Torry Holt drops because heís still recovering from knee surgery and the offense is more balanced with Linehanís system than Martzís pass-happy circus. I think Holt will still perform well, but Iím not counting on him to be the elite Crank Scorer prior to 2006. Reggie Wayne drops because I believe Marvin Harrison continues to prove heís the top receiver until he has a season that shows otherwise. Still, either Colt is a great addition to a roster. Reggie Brown drops because I simply placed too high expectations on him with a QB returning from an ACL tear and an unproven starter in Kevin Curtis (a player I really like to perform well this year) on the other side.

Joey Galloway bolts up the list because until he proves otherwise, heís demonstrated the past two years that heís a solid #2 receiver with several #1 games. Although a year older, he has an upgrade at QB and offensive line. Iím still expecting good things from the former Seahawk and Cowboy.

Santana Moss makes the list and should climb as long as he remains healthy. He will be Jason Campbellís go-to receiver. I believe Santonio Holmes will become the most productive receiver on the Steelers. Iím a huge Hines Ward fan, but I think Holmes is a greater deep threat. He was a Second Half Wonder in 2006 and I believe he could break out this year with a healthy Roethlisberger under center.

Tight Ends

Ben Watson and Kellen Winslow move up the list. Watson will have a lot more room underneath with the addition of Moss, Stallworth, and Welker. Look for Watson to see a lot of mismatches on LBs in coverage. Winslow moves up because I simply ranked this excellent tight end too low. Iím worried about his ability to stay healthy and the revolving door at QB that appears to be on the horizon. Heís a player who I feel will be drafted higher than his actual value based on an excellent 2006 campaign, but ignoring his knee troubleómicrofracture surgery is no joke. Remember Patrick Jeffers? The Panthers receiver was unbelievable for a season prior to this surgery, but was never the same. It took Deshaun Foster two seasons to return to form.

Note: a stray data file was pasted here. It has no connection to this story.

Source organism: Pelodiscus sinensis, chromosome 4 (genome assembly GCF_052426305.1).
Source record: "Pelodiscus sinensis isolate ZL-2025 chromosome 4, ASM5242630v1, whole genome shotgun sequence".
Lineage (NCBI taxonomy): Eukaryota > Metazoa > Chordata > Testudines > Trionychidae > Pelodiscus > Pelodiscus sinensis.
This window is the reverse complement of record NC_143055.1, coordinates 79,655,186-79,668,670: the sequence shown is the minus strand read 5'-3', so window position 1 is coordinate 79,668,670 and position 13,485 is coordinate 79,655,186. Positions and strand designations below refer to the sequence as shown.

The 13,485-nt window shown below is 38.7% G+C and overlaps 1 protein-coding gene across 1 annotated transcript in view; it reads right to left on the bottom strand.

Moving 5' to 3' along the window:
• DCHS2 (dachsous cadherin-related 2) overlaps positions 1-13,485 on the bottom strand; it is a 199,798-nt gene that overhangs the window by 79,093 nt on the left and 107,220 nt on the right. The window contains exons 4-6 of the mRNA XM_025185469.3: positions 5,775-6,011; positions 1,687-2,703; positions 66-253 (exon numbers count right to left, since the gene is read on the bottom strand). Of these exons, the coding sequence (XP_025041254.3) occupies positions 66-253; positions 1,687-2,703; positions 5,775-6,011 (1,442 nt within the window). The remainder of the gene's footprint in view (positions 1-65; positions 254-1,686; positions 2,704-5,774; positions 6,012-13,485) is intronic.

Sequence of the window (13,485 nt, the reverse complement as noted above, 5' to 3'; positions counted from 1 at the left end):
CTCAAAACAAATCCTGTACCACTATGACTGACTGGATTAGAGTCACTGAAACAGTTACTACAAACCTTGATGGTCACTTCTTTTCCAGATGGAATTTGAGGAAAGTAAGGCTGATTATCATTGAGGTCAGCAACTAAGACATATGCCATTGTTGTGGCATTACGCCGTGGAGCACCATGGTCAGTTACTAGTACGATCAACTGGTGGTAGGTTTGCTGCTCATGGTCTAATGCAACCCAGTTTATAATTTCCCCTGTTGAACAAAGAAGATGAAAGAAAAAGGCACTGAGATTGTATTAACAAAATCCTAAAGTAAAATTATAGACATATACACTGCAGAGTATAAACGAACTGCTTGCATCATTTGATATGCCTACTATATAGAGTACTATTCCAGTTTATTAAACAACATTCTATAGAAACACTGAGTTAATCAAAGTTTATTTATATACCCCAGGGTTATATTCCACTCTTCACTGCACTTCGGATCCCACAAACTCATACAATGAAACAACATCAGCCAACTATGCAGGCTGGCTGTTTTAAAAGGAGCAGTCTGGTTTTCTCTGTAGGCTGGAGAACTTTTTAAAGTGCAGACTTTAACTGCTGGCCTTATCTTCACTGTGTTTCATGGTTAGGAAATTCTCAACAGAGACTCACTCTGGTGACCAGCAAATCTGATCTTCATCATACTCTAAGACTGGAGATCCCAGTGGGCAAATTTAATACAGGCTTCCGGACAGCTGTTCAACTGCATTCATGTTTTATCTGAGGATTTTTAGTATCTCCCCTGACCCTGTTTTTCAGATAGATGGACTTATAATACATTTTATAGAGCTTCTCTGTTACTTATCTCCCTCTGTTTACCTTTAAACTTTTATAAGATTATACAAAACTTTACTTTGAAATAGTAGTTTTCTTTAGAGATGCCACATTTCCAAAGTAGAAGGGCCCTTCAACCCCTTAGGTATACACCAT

I ranked Vernon Davis so highly because I believe heís the most physically talented tight end in the NFL, and that includes Antonio Gates. The addition of Darrell Jackson, solid offensive line, and maturation of Alex Smith should spell huge things for Davis. I am not afraid to reach for him, because tight end is the one position where you wonít pay dearly for taking a chanceówaiver wire producers abound at this position early in the season.

Next week, Iíll have more updates to the projections and analyze the GOIDALPANKAL draft, a league featuring some prominent writers from FF Today and two other sites. This is an IDP league with no kickers (frankly, the best idea for a fantasy draft that I have seen from a personnel standpoint).